Home Disney, Universal & Other Theme Parks The Rise & Fall Of What Would Have Been Disney’s 3rd Theme Park In The USA

The Rise & Fall Of What Would Have Been Disney’s 3rd Theme Park In The USA

by SharonKurheg

The Walt Disney Company is well known for coming up with ideas that never come to fruition. From Lilliputian Land and WestCOT at Disneyland to Beastly Kingdom and Disney’s Asian Resort at Walt Disney World, there have been literally hundreds of ideas and concepts considered as future attractions, lands, hotels, etc. but were eventually turned down because of “reasons.” Instead, they’ve been shelved for future reference, or perhaps certain aspects of them were taken and eventually used, but not the entire idea as planned by the Imagineers. However, there is one project that almost saw the light of day.

In the late 1980s, Michael Eisner, then the Chairman and Chief Executive Officer of The Walt Disney Company, and some other Disney executives visited Colonial Williamsburg. A few years later, in 1993, with 30,000 acres of land already purchased, they announced a new theme park that would be built in Haymarket, Virginia, about five miles from the site of the Manassas National Battlefield and less than 40 minutes from the heart of Washington D.C.

It was going to have the theme of American history and would be called Disney’s America.


Now, Joe and I were already huge Disney fans by the time that announcement in 1993 came out and, living in the northeast at the time, we loved the idea of there being a Disney park only 4 hours away by car. So we paid as close attention as we could (during those very early years of what would eventually become the internet as we know it today. Prodigy, anyone? CompuServe?) as further information was made public.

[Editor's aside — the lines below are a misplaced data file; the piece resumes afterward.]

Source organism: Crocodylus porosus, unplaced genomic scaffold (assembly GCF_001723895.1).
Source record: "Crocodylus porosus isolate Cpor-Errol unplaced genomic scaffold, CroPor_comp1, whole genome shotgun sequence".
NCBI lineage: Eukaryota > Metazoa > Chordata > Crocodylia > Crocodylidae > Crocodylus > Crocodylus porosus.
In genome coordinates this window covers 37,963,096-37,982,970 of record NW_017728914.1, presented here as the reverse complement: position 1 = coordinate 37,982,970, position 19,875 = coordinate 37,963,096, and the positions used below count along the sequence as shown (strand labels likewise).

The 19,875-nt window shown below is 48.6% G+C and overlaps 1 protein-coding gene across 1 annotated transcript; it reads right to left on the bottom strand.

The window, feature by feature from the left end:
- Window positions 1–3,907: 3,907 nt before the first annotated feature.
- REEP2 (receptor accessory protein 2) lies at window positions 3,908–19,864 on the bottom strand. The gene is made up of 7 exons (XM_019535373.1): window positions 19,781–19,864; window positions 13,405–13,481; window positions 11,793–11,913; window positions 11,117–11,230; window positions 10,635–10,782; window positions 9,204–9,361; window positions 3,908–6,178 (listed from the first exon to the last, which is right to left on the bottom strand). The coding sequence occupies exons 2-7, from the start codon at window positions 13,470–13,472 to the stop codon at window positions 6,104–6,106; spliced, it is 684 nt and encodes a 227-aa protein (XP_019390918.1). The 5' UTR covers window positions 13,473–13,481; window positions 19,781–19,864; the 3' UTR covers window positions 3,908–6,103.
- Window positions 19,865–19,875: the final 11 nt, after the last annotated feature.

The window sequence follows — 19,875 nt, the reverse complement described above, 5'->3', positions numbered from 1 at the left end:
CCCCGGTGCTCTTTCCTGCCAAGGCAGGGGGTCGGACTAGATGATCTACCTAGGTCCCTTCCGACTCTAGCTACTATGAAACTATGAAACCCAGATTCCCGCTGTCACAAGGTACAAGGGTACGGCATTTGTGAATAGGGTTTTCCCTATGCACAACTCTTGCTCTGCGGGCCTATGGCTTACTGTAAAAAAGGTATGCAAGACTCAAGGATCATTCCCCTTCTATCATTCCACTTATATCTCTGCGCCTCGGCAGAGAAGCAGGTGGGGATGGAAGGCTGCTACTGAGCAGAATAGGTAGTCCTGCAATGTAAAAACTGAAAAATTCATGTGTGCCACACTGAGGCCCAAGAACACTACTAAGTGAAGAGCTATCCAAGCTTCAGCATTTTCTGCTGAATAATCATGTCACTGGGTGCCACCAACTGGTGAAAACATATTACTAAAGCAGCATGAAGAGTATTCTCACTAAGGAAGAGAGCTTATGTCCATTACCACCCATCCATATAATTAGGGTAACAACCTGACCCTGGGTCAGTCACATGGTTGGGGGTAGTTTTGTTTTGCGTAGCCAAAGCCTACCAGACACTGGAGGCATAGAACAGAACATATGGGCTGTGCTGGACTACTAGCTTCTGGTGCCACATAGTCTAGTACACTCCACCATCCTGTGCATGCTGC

Unfortunately, the planning for Disney’s America didn’t last very long, By mid-1994 there were significant hurdles to overcome and, as was the case of so many other good Disney plans, the idea for the theme park was shelved later that year. However, some aspects of it (Soarin’, Grizzly River Run, California Screamin’ and Condor Flats) were eventually reimagined for other Disney theme parks.

That’s really the Reader’s Digest Condensed Version of Disney’s America, but this video gives a much better history of what happened to the theme park that was to be about our country’s history, a’la Disney:

It’s a very cool concept and I’m sorry it never happened. But, knowing Disney, who knows what more of it we may see some time in the future, right?

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This post first appeared on Your Mileage May Vary


Bill n DC April 25, 2020 - 6:22 pm

Interesting, I had forgotten about this project. now though after living in DC for 20 years, I understand why it didn’t happen. Who needs that type of traffic on I-66 🙂

Yo Me April 26, 2020 - 3:25 am

Disneyland – 1955
Magic Kingdom – 1971
EPCOT – 1982
Disney – MGM Studios – 1989

This would have been theme park #5 in the US.

SharonKurheg April 26, 2020 - 11:05 am

Semantics for uberfans ;-).

John Q. Public thinks of Disneyland and Walt Disney World.

Dad April 30, 2020 - 9:47 am

Yo Me, If you are going to break it down like that, don’t forget California Adventure, and Animal Kingdom. Or you can go with what SharonKurheg said.

Ryan April 26, 2020 - 4:58 am

who Needs Disney in a winter location ?

SharonKurheg April 26, 2020 - 11:04 am

People who go to Tokyo Disneyland, Disneyland Paris, Hong King Disneyland and Shanghai Disneyland?


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